Sanchez, Russell – Polychrome Water Jar with Thunderbird & Butterfly Wing Designs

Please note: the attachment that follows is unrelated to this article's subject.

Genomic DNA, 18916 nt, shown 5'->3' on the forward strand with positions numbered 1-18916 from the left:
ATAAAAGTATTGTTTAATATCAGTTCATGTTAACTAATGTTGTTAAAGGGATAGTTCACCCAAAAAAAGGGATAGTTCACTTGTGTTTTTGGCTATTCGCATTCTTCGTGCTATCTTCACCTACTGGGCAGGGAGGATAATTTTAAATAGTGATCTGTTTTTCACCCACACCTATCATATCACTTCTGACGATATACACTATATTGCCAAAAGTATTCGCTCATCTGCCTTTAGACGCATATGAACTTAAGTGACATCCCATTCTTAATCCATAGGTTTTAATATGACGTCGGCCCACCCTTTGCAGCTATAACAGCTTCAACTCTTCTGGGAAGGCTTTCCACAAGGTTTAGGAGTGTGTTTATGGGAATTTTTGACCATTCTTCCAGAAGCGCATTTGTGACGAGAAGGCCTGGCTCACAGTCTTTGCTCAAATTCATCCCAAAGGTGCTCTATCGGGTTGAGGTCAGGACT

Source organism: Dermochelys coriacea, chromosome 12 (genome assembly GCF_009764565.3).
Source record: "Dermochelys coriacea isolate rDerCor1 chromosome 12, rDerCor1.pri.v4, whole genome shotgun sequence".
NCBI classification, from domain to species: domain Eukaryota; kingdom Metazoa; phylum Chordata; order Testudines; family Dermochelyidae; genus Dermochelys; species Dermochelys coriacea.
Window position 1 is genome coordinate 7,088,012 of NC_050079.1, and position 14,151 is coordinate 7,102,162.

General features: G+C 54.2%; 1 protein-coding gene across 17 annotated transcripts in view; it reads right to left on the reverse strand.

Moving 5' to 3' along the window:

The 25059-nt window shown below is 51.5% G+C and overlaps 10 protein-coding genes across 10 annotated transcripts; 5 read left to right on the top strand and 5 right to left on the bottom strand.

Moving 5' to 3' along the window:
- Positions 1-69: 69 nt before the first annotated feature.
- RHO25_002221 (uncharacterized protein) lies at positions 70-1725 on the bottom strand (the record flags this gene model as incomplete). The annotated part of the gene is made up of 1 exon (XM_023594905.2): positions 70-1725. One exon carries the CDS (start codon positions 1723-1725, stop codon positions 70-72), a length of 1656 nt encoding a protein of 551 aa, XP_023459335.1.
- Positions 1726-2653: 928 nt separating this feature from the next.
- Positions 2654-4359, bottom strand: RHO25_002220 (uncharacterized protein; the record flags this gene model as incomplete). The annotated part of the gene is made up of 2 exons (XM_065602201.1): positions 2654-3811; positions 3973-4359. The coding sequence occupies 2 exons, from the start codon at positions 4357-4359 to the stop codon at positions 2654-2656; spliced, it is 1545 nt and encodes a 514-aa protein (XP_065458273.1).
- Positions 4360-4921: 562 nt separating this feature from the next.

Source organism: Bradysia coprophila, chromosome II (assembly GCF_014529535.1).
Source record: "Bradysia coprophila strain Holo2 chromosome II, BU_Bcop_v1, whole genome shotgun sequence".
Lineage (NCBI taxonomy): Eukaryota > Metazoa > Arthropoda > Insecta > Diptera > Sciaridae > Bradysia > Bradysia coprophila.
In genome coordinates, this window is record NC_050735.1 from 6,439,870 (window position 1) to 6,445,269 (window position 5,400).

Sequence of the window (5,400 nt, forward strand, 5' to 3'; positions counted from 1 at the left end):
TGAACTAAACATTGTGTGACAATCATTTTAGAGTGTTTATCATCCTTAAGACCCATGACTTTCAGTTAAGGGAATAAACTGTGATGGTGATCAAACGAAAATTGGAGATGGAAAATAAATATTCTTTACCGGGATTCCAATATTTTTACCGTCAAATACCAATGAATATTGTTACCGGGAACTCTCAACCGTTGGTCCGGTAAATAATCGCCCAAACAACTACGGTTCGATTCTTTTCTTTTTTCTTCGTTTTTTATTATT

This is a very intricate polychrome water jar by Russell Sanchez. He continues to be one of the true innovators and revivalists in Pueblo pottery. Each piece is perfectly coil built, stone polished, and etched. This jar has an elegant shape with a round body with an elongated neck and a turned-out rim. The jar is unusual in coloration with a white and red combination. Interestingly, there was a period in the 1920s at San Ildefonso when potters, such as Tonita Roybal, made white slipped pieces with red designs (see the last photo). The second to the last photo has the actual white clay Russell uses for his pottery in a raw form. The white is polished and all the designs incised before firing. This water jar is polished red on the inside of the neck and brown on the outside. There is a single band of brass hei-hsi beads. Around the neck are three more bands of hei-shi beads along with two rows of copper leaf. The body of the jar is slipped and polished white. There are two larger thunderbirds separated by two butterfly wing patterns. The base has two more rows of hehi-shi beads, copper leafing, and a micaceous base. The mica on the base is reminiscent of the coloration of earlier San Ildefonso jars. All the clays he is using are the same as those used in San Ildefonso pottery from the 1880s to about 1920. His deep red slip is a more recent addition to his clay art starting around 2005. As Russell continues to innovate from historic designs, he says, “Tradition means moving forward and adding to it. You keep moving forward. If we stayed stagnant we would no longer exist.” The jar is signed on the bottom in the clay, “Russell”. It is exciting to see how this imagery is not new but Russell’s reinterpretation of it both modernizes and revives.